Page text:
In the beginning of this incident, we actually had a significant increase in traffic, because of the confusion around that. Today, our business is more or less back to normal in terms of, either air time consumed or gross or net subscriber coming to our network. So from a business point of view, it’s steady as we go.

Operator

 

(Operator Instructions) Your next question comes form Lena Osterberg - SEB.

Lena Osterberg – SEB

 

Yes, I was wondering if you could give us a little bit more detail. You said which countries you had exposure to US dollar debt, but could you maybe give us more detail splits between the country, so that we can try to calculate the effects better on debt translation? 

Mikael Grahne

We don’t provide details of the debt by country. We give you the countries where we are exposed to currency fluctuation as far as debt is concerned, but we don’t provide you with a detail of the information by country.

Lena Osterberg – SEB

 

That makes it very difficult to try to calculate the effect. Can you say which one of the countries is the biggest?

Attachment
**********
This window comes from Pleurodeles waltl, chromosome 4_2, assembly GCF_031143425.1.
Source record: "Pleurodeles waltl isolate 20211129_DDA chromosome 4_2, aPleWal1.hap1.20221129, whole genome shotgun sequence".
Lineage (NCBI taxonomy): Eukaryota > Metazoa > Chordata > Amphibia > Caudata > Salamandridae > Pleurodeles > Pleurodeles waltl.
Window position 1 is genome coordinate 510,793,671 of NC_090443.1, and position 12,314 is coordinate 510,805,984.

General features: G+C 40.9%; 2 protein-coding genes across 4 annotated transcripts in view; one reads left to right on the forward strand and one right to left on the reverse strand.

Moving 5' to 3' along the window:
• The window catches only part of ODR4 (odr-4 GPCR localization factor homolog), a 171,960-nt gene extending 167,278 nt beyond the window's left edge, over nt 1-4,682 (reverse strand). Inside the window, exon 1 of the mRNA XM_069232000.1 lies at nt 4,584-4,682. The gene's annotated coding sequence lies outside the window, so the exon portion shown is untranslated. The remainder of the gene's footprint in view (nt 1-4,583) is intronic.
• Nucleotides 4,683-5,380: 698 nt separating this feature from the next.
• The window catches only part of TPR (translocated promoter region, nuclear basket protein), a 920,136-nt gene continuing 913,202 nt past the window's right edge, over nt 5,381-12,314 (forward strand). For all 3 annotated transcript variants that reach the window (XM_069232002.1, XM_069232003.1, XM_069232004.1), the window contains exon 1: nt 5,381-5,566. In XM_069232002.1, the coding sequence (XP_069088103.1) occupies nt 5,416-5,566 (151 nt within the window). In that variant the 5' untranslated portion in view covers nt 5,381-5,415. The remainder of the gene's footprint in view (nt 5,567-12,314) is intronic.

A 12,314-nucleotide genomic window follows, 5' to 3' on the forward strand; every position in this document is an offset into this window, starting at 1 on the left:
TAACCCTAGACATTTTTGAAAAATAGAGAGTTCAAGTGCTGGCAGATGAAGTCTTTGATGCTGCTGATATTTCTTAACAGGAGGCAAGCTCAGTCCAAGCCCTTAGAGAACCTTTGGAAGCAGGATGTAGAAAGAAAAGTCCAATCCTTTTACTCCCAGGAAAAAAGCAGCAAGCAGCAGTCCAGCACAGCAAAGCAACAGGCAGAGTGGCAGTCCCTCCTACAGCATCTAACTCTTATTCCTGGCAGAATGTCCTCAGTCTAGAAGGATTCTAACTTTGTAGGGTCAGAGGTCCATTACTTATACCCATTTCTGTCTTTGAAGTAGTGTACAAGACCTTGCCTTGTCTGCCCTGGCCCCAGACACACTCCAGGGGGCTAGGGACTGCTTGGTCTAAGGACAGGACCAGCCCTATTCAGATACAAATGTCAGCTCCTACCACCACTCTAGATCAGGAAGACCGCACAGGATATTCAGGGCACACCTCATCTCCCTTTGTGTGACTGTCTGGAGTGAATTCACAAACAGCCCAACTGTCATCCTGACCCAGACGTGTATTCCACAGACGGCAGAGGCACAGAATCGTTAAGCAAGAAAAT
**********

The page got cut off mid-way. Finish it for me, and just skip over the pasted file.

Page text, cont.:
Mikael Grahne

Well, I think we give from memory, none of it is quiet similar in terms of size. I mean there is no dominating country. At this point we don’t provide the information because it may fluctuate on time depending on the maturities of debts and new debts that we contract. 

Operator

Your next question comes from Richard Prentiss - Raymond James.

Richard Prentiss – Raymond James 

Ta actually a follow up on that line, as you look at the Asia process, how much debt is there in maybe the region of Asia that we should think about, would be getting paid off, which would be the final disposal of assets there.